Jay Matheson and the Jam Room

By Kyle Petersen

The situation in which you first see Jay Matheson will invariably color how you think about him. Maybe the first time you met him was long ago when he was that thin, quiet, bespectacled punk rocker mixing the sound at a local show. Or maybe you saw him play bass in Bachelors of Art, one of the great Columbia bands of the late 1980s, which mixed metal, progressive rock, and pop hooks in a way that still seems surprising. Maybe you saw him wearing a cowboy hat and backing up one of the most rambunctious country-rockers in the Southeast, Hick’ry Hawkins. Perhaps you even saw him dressed up like a member of Sergeant Pepper’s band as part of the queer-metal outfit Confederate Fagg, blasting through an imperfect-but-brilliant rendition of the guitar solo at the end of Lynyrd Skynyrd’s “Free Bird.”

Context is everything.

For most local, regional, and national musicians, though, the image of Matheson that sticks in their minds is that of the tireless recording studio owner/engineer/producer hunched behind the mixing board. Over the course of 25 years of running the Jam Room Studios, Matheson has made literally thousands of recordings for a variety of local, regional, and national acts, at (often) the cheapest rates in town. The story of Columbia’s underground music scene, in so many ways, runs through the doors of Jay Matheson’s recording studio.

Sitting down with Matheson on an average Friday morning, the veteran recording engineer is feeling a bit weathered. He’s come in early to listen and work on his recording session from the day before and is both excited by his work and feeling a little chagrined about what happens with the fruits of his efforts after he’s done. “We need to crack the whip on some of these local dudes,” he laments. “It’s all a matter of self-image. I’m way more concerned about how this sounds than they are!”

Gripes aside, though, the overwhelming sense you get from Matheson is a considerable amount of pride in what he has accomplished. When he started recording bands in the mid-1980s, he would show up at their practice space with his sound board from mixing live shows and a borrowed reel-to-reel four-track. Today, the Jam Room boasts a heady equipment list and both vintage analog and state-of-the-art digital recording tools, a combination which draws such people as Kylesa guitarist and sought-after metal producer Phillip Cope to make the Jam Room their home recording studio.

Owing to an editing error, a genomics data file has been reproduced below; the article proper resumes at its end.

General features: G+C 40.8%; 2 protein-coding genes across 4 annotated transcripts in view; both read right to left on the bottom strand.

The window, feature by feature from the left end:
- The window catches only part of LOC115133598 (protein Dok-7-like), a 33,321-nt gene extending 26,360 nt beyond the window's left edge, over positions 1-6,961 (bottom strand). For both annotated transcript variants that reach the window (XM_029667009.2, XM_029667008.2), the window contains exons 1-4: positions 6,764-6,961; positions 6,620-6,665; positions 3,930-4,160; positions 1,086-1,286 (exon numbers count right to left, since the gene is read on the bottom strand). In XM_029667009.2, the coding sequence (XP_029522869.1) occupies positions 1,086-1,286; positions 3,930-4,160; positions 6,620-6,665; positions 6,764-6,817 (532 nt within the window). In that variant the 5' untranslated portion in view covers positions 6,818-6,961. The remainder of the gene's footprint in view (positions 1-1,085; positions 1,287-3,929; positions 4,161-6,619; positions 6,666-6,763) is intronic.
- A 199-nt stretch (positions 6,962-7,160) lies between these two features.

Of course, Matheson was a musician first, and has a laundry list of bands he has played in over the years, most notably the should-have-been-famous progressive rock band Bachelors of Art (also known as B.O.A.) in the late 80s and the queer-glam craziness of Confederate Fagg through much of the 2000s. Even before B.O.A., he made waves in what was “one of the earliest metal bands in Columbia,” Tempest Fugit. In between those groups, Matheson did stints with Hick’ry Hawkins, Wild Root, The Headnecks, The Void, 6-9 Split, and countless others, primarily as a bass player. Today, he mostly plays in Capital City Playboys, a highly energetic rockabilly band, and Buck Stanley, a retro-country outfit, both of which are among the highlights of the city’s music scene.

The way Matheson tells his story, though, his rock and roll life was rather unlikely. “I came from a Southern Baptist sort of background,” he says. “My parents didn’t like the whole idea of rock music, so I had to push everything under the radar.” Growing up in the 1970s at a time when bands like Kiss and Jimi Hendrix were anathema to straight-laced families like his made for an interesting early exposure to music – one of his earliest memories of music was Herb Albert and the Tijuana Brass LPs that his parents got from a record club.

Still, Matheson was hooked. “I would dance around playing an imaginary trumpet,” he recalls. He eventually picked up the trumpet in middle school and high school, but his heart was quickly torn away by the “smokin’ hot solos” of groups like Black Sabbath and Motorhead.  Primarily a bass player, Matheson only picked up the guitar when Confederate Fagg formed out of a drunken late-night jam that “was horrendous – we just sounded terrible,” he laughs. “I was sort of forced to learn [the guitar] that way.”

Metal was always his first love, but Matheson remembers becoming disenchanted with it as the 80s progressed. “I got out of it because metal was going in a weird direction … all of a sudden hair metal and all that was happening and I didn’t really want to sign on to that,” he explains. B.O.A. became his main musical project from around 1988 to 1992, and the group became one of the preeminent regional bands in the Southeast, with prominent opening gigs for bands like Social Distortion and Concrete Blonde and a national distribution deal. “If I had known then what I know now,” he says ruefully. “We had massive local and regional popularity, but it didn’t turn into anything at all.”

As for his interest in country and roots music, Matheson thinks it had something to do with his upbringing. “Growing up in the South, I didn’t really like, say, old-timey country, but it was always on the radio. I just sort of passively listened to it and, in retrospect, it’s kind of the soundtrack to a part of my life,” he says. He’s quick to point out as well that he “only likes rootsy, gritty traditional stuff. I’ve never been known for working with [any kind of] pop music or anything like that.”